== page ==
The title is actually a misnomer. Tagalog is in fact just one of the languages spoken in the Philippines, mostly by people in the northern part of the archipelago. The national language is called Filipino but since about 80 percent of words in Filipino are Tagalog, I think the reason for the erroneous allusion is obvious. I am not an expert so I’d leave the debate to academics.
There are very obvious and practical reasons why it is important to learn Tagalog words or phrases when visiting the Philippines. “People are strange when you’re a stranger, everything’s different when you’re alone,” as how The Doors in a popular song puts it. Here are 10 Tagalog words you might find useful when you are in a club or bar. There is no guarantee they can get you a date, but trust me you will find them useful.
1. Ano ang pangalan mo? Ako nga pala si (put your name or alias here)?
English: What’s your name? By the way I am (name or alias here)?
2. Ako ay mula sa (put your country or state here)? Taga-saan ka?
English: I am from (country or state)? Where are you from? (note: By this, you are asking her which part of the Philippines she comes from).
3. Anong gusto mong kainin?
English: What do you want to eat? (literally, though awkward sounding in English). Some variations you might want to look into: Anong gusto mong _____________:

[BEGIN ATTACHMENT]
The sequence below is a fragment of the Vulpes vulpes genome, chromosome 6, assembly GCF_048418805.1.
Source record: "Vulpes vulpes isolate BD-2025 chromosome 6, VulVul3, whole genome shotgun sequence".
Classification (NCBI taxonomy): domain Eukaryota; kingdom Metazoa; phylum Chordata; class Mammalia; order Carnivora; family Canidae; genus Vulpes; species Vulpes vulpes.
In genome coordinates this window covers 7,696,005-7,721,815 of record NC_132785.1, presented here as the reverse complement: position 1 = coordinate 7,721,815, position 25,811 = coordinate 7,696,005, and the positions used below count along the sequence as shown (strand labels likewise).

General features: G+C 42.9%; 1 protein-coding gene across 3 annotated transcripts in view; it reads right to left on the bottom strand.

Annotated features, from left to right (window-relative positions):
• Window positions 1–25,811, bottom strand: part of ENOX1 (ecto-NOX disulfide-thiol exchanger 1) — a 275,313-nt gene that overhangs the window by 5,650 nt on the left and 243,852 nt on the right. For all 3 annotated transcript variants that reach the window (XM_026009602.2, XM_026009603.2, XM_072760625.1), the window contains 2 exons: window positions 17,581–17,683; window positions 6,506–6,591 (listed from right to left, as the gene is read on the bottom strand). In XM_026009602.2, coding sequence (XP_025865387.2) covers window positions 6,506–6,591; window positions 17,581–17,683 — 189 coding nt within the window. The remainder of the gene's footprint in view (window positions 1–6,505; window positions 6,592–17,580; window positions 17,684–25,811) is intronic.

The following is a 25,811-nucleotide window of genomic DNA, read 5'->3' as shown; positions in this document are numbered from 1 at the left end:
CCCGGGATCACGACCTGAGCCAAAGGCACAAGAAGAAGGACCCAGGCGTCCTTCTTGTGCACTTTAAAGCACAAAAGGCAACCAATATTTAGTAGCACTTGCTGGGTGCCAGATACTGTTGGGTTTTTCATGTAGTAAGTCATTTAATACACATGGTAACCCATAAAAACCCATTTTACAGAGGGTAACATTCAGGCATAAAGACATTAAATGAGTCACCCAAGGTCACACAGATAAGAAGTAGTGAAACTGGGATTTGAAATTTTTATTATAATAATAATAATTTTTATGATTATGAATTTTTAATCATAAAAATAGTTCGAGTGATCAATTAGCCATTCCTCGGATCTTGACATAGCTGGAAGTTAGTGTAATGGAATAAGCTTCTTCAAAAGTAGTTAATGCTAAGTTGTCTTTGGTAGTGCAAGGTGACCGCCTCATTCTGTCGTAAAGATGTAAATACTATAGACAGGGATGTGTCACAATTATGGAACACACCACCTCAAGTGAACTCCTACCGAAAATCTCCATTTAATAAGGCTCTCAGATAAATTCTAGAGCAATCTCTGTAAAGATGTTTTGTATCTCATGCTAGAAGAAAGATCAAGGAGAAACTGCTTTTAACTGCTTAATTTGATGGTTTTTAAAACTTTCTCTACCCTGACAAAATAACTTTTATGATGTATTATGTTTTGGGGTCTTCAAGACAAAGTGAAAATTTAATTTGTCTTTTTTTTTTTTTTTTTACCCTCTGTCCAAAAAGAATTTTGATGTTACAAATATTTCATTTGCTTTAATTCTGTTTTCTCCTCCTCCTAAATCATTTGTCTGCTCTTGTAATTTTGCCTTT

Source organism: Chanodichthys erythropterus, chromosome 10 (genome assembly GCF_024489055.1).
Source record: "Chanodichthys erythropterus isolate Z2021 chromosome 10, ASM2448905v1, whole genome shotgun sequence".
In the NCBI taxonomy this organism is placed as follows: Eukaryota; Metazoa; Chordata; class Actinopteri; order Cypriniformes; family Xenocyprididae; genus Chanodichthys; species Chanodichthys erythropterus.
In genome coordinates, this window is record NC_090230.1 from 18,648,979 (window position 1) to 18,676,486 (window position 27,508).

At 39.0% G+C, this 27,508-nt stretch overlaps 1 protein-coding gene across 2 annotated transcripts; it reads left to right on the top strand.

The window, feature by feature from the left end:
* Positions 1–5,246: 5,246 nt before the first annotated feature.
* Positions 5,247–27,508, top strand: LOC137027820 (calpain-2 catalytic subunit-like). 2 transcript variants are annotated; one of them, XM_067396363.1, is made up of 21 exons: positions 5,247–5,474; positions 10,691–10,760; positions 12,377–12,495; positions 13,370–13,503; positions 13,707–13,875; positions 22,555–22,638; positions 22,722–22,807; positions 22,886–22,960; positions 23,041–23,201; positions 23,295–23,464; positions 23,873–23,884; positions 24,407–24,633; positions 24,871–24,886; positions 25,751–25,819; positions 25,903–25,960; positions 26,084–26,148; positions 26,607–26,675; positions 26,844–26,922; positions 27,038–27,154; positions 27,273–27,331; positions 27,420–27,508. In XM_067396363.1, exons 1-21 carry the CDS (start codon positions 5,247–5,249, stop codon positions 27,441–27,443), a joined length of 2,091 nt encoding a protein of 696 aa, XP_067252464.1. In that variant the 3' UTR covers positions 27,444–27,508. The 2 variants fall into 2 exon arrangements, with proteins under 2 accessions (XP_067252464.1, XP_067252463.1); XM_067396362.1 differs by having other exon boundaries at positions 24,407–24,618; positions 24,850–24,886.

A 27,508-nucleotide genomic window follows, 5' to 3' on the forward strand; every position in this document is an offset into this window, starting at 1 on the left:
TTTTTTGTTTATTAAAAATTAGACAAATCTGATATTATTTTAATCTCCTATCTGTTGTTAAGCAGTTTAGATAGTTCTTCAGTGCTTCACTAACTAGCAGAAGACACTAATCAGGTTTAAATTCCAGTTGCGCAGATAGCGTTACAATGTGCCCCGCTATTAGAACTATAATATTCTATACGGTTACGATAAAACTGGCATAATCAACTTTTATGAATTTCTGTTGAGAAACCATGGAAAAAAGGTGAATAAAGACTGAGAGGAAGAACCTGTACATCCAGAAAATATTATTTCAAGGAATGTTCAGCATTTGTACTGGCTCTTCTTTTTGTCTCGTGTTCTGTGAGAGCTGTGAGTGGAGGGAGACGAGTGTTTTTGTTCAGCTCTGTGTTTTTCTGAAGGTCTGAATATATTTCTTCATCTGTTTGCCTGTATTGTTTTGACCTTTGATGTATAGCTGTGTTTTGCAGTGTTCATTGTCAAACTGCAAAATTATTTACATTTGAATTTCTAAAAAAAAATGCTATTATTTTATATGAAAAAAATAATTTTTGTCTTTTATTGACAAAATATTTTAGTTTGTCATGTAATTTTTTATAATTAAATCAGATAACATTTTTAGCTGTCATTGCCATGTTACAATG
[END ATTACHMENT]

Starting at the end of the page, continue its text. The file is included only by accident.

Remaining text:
a. inumin (drink)
b.panoorin (see/watch) – if you’re inviting her to a movie
c. pag-usapan (talk) – if you want to ask her what she wants to talk about
d. malaman (know) – hence, “anong gusto mong malaman?” is “What do you want to know?”
4. Ihahatid na kita.
English: I can drive you home (if you want). This is actually a polite way of asking if you can drive her home. Get this right and she may even ask you to drive her somewhere else.
5. May gagawin ka ba mamayang gabi?
English: Are you free tonight?
6. Gusto ko makatikim ng lutong-bahay.
English: I want to try homecooked (Filipino) dishes. (Why? Why not. Pretty self-explanatory)
7. Pwede mo ba akong samahan?
English: Can you accompany me to…. You can add these words to qualify:
a. manood ng sine – see a movie
b. kumain – eat (lunch, dinner or snack)
c. sa (name of place here) – so literally, “Pwede mo ba ako samahan sa Cebu” means Can you accompany me to Cebu.
8. Wala na akong pera
English: I am short of cash (This phrase seemingly does not belong in the crowd but trust me it will become handy).
9. Pasensya na may hinihintay ako.
English: Sorry but I am expecting somebody.
10. Pasensya na may gagawin ako mamaya.
English: Sorry but I am not free tonight.
I’ll try to post more next time, depending on readers’ feedback. Good luck.